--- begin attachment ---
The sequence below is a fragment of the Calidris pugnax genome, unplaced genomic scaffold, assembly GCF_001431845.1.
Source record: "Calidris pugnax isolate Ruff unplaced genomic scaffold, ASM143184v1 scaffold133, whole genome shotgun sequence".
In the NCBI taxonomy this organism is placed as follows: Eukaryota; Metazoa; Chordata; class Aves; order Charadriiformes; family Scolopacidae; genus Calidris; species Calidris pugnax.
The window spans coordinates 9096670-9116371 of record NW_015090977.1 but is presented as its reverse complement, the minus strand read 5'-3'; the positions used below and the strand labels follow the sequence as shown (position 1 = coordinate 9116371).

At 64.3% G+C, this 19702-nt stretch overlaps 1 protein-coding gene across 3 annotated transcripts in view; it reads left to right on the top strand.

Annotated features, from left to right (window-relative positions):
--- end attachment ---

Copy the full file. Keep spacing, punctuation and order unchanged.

The sequence below is a fragment of the Calidris pugnax genome, unplaced genomic scaffold, assembly GCF_001431845.1.
Source record: "Calidris pugnax isolate Ruff unplaced genomic scaffold, ASM143184v1 scaffold133, whole genome shotgun sequence".
In the NCBI taxonomy this organism is placed as follows: Eukaryota; Metazoa; Chordata; class Aves; order Charadriiformes; family Scolopacidae; genus Calidris; species Calidris pugnax.
The window spans coordinates 9096670-9116371 of record NW_015090977.1 but is presented as its reverse complement, the minus strand read 5'-3'; the positions used below and the strand labels follow the sequence as shown (position 1 = coordinate 9116371).

At 64.3% G+C, this 19702-nt stretch overlaps 1 protein-coding gene across 3 annotated transcripts in view; it reads left to right on the top strand.

Annotated features, from left to right (window-relative positions):